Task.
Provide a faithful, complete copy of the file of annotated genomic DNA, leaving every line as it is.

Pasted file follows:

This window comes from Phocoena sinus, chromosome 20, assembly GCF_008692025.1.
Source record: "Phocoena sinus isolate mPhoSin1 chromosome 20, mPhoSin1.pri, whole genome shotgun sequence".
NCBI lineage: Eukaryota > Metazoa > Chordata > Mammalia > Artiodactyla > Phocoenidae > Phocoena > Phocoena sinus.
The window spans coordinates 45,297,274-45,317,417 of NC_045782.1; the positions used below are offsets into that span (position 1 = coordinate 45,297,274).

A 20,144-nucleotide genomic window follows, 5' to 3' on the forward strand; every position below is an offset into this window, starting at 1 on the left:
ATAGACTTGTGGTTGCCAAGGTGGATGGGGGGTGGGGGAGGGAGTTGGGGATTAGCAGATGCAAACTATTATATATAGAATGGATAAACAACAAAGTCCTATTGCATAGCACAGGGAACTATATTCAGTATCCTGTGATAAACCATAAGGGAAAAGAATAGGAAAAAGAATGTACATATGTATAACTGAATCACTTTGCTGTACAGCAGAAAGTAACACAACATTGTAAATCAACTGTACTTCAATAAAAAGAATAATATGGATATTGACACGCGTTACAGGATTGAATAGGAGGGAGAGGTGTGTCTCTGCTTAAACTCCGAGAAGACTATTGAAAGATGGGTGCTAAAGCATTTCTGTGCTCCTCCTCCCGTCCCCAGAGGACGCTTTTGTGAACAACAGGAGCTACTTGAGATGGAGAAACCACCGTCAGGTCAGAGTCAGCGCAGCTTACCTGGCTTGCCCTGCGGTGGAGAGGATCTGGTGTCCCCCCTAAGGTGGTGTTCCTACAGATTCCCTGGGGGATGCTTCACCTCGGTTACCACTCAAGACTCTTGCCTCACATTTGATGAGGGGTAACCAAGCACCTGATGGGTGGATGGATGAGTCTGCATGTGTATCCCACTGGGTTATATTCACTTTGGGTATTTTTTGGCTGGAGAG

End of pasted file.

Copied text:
This window comes from Phocoena sinus, chromosome 20, assembly GCF_008692025.1.
Source record: "Phocoena sinus isolate mPhoSin1 chromosome 20, mPhoSin1.pri, whole genome shotgun sequence".
NCBI lineage: Eukaryota > Metazoa > Chordata > Mammalia > Artiodactyla > Phocoenidae > Phocoena > Phocoena sinus.
The window spans coordinates 45,297,274-45,317,417 of NC_045782.1; the positions used below are offsets into that span (position 1 = coordinate 45,297,274).

A 20,144-nucleotide genomic window follows, 5' to 3' on the forward strand; every position below is an offset into this window, starting at 1 on the left:
ATAGACTTGTGGTTGCCAAGGTGGATGGGGGGTGGGGGAGGGAGTTGGGGATTAGCAGATGCAAACTATTATATATAGAATGGATAAACAACAAAGTCCTATTGCATAGCACAGGGAACTATATTCAGTATCCTGTGATAAACCATAAGGGAAAAGAATAGGAAAAAGAATGTACATATGTATAACTGAATCACTTTGCTGTACAGCAGAAAGTAACACAACATTGTAAATCAACTGTACTTCAATAAAAAGAATAATATGGATATTGACACGCGTTACAGGATTGAATAGGAGGGAGAGGTGTGTCTCTGCTTAAACTCCGAGAAGACTATTGAAAGATGGGTGCTAAAGCATTTCTGTGCTCCTCCTCCCGTCCCCAGAGGACGCTTTTGTGAACAACAGGAGCTACTTGAGATGGAGAAACCACCGTCAGGTCAGAGTCAGCGCAGCTTACCTGGCTTGCCCTGCGGTGGAGAGGATCTGGTGTCCCCCCTAAGGTGGTGTTCCTACAGATTCCCTGGGGGATGCTTCACCTCGGTTACCACTCAAGACTCTTGCCTCACATTTGATGAGGGGTAACCAAGCACCTGATGGGTGGATGGATGAGTCTGCATGTGTATCCCACTGGGTTATATTCACTTTGGGTATTTTTTGGCTGGAGAG